Appendectomy a procedure performed for removing appendix is apparently considered to be a most common emergency surgery in the world. But if this piece of information is to be believed then, it may not be true. According to a recent study, delays of 12 hours or more prior to surgery do not affect 30-day outcomes significantly among patients subjected to appendectomies for acute appendicitis.
The study encompassed 32,782 patients treated at hospitals enrolled in the ACS National Surgical Quality Improvement Program. These participants were made to undergo an appendectomy for acute appendicitis between 2005 and 2008. From a total number of study subjects, 24,647 which formed 75.2 percent were subjected to surgery within six hours of being admitted to the hospital. On the other hand, 4,934 comprising 15.1 percent went through the surgical procedure after more than six to 12 hours and 3,201 representing 9.8 percent after more than 12 hours.
Investigators add, “Appendectomy is the most common emergent surgical procedure performed worldwide, with appendicitis accounting for approximately 1 million hospital days annually. Increased time from onset of symptoms to operative intervention is associated with more advanced disease. Recent developments in imaging and antibiosis have afforded improved preoperative assessment and treatment, allowing for non-operative management of abscesses and phlegmons (diffuse inflammation of the soft or connective tissue due to infection) and potentially limiting the need for immediate operative intervention to halt disease progression.”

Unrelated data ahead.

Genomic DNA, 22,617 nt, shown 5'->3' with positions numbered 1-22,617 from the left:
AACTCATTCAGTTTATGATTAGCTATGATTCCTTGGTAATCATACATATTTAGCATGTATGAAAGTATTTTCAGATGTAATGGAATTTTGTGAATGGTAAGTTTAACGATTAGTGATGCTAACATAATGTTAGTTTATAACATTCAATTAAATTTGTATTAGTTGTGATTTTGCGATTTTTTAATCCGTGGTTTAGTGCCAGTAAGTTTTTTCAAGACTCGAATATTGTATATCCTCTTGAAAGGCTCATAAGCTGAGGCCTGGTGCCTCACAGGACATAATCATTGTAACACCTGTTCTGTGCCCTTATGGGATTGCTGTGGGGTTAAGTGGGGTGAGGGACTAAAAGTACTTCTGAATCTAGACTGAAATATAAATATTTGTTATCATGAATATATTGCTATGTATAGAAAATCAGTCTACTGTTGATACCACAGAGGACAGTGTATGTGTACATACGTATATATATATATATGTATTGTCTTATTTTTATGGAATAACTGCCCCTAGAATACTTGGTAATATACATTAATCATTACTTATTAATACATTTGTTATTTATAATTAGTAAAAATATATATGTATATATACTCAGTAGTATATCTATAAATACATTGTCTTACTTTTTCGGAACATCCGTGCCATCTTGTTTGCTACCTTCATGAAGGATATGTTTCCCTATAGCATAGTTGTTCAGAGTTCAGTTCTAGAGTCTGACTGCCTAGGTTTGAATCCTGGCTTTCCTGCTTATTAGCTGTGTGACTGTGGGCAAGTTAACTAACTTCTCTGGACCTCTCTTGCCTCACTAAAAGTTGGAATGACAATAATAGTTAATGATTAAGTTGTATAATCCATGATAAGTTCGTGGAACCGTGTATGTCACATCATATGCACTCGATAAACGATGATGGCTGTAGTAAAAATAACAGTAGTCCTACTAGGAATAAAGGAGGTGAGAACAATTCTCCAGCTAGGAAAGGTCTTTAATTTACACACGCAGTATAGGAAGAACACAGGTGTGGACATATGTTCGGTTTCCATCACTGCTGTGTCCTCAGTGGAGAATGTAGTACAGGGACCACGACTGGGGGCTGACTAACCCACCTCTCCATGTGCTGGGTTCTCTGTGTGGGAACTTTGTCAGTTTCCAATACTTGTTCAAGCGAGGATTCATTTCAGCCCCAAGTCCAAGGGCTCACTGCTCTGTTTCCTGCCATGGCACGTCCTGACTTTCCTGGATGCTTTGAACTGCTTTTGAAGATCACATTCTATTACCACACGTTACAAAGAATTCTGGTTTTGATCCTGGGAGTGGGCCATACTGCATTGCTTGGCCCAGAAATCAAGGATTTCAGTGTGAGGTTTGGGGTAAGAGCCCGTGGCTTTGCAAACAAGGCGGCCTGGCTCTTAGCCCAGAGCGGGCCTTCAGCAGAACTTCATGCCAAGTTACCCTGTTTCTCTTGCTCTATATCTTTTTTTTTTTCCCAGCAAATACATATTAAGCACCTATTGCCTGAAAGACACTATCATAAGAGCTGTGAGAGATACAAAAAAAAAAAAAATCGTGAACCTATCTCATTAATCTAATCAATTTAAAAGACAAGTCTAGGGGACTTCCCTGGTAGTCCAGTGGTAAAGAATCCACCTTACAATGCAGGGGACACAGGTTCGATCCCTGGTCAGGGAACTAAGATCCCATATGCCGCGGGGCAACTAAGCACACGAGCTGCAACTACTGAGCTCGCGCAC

At the end of 30 days, Angela M. Ingraham, M.D., M.S., of the American College of Surgeons (ACS), Chicago, and colleagues were seemingly unable to note any adverse variations in complications or deaths between the three groups. Though changes in operation timings for those who waited appeared, but these differences were not clinically relevant. The first group undergoing surgery within six hours displayed operation time of 51 minutes. And while operation time was 50 minutes for patients between six and 12 hours, the third group that waited for more than 12 hours had an operation time of 12 hours and 55 minutes.
Authors elucidate, “Because of the growing issues surrounding access to emergency care and specialist coverage, care for emergency general surgery patients is increasingly the responsibility of acute care surgeons and specialized services, which cover the specialties of trauma, emergency general surgery and critical care. As the elderly population continues to increase, the medical needs of patients presenting for emergency general surgical care will become increasingly complex and will demand additional resources and attention. Because of potentially limited physical and professional staffing resources, an acute care surgeon may need to delay the operation of less critically ill patients to appropriately care for those requiring immediate attention.”
Even differences in length of hospital stay that were observed may not be significant. It appeared that the more than 12-hour group had a hospital stay of 2.2 days, whereas for the other two groups it was 1.8 days. With cases of appendicitis increasing each year, delaying appendectomy can probably be acceptable.
The study is published in the September issue of Archives of Surgery, one of the JAMA/Archives journals.